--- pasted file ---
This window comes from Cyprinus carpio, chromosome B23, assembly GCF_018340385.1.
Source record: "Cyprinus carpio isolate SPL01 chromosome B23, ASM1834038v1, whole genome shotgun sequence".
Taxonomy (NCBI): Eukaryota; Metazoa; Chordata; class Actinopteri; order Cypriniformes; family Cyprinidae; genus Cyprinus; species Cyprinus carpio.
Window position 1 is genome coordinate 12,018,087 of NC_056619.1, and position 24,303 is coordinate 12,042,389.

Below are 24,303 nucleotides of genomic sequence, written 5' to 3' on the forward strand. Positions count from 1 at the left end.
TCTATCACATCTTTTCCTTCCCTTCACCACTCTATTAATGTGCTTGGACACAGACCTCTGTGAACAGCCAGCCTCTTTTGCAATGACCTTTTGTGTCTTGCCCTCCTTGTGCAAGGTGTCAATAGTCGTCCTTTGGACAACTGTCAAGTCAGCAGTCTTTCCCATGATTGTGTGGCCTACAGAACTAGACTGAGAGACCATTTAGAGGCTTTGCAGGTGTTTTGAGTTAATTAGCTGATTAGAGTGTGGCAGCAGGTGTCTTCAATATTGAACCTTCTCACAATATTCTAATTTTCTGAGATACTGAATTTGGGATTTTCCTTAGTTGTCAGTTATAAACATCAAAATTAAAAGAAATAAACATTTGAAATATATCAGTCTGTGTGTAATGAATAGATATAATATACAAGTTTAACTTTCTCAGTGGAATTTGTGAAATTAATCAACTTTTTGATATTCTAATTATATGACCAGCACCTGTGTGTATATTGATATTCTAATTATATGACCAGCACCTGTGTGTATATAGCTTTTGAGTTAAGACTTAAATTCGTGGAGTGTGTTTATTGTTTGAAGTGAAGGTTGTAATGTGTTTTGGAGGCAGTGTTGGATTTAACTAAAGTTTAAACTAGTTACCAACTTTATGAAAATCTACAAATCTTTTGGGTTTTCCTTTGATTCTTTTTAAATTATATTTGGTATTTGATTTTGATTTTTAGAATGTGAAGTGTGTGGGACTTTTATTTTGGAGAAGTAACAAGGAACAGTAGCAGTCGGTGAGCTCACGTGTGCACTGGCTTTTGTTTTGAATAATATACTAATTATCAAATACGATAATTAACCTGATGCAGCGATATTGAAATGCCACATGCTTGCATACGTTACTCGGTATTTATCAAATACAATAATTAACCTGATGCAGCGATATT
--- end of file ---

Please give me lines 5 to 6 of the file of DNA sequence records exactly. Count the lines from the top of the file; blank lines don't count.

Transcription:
Below are 24,303 nucleotides of genomic sequence, written 5' to 3' on the forward strand. Positions count from 1 at the left end.
TCTATCACATCTTTTCCTTCCCTTCACCACTCTATTAATGTGCTTGGACACAGACCTCTGTGAACAGCCAGCCTCTTTTGCAATGACCTTTTGTGTCTTGCCCTCCTTGTGCAAGGTGTCAATAGTCGTCCTTTGGACAACTGTCAAGTCAGCAGTCTTTCCCATGATTGTGTGGCCTACAGAACTAGACTGAGAGACCATTTAGAGGCTTTGCAGGTGTTTTGAGTTAATTAGCTGATTAGAGTGTGGCAGCAGGTGTCTTCAATATTGAACCTTCTCACAATATTCTAATTTTCTGAGATACTGAATTTGGGATTTTCCTTAGTTGTCAGTTATAAACATCAAAATTAAAAGAAATAAACATTTGAAATATATCAGTCTGTGTGTAATGAATAGATATAATATACAAGTTTAACTTTCTCAGTGGAATTTGTGAAATTAATCAACTTTTTGATATTCTAATTATATGACCAGCACCTGTGTGTATATTGATATTCTAATTATATGACCAGCACCTGTGTGTATATAGCTTTTGAGTTAAGACTTAAATTCGTGGAGTGTGTTTATTGTTTGAAGTGAAGGTTGTAATGTGTTTTGGAGGCAGTGTTGGATTTAACTAAAGTTTAAACTAGTTACCAACTTTATGAAAATCTACAAATCTTTTGGGTTTTCCTTTGATTCTTTTTAAATTATATTTGGTATTTGATTTTGATTTTTAGAATGTGAAGTGTGTGGGACTTTTATTTTGGAGAAGTAACAAGGAACAGTAGCAGTCGGTGAGCTCACGTGTGCACTGGCTTTTGTTTTGAATAATATACTAATTATCAAATACGATAATTAACCTGATGCAGCGATATTGAAATGCCACATGCTTGCATACGTTACTCGGTATTTATCAAATACAATAATTAACCTGATGCAGCGATATT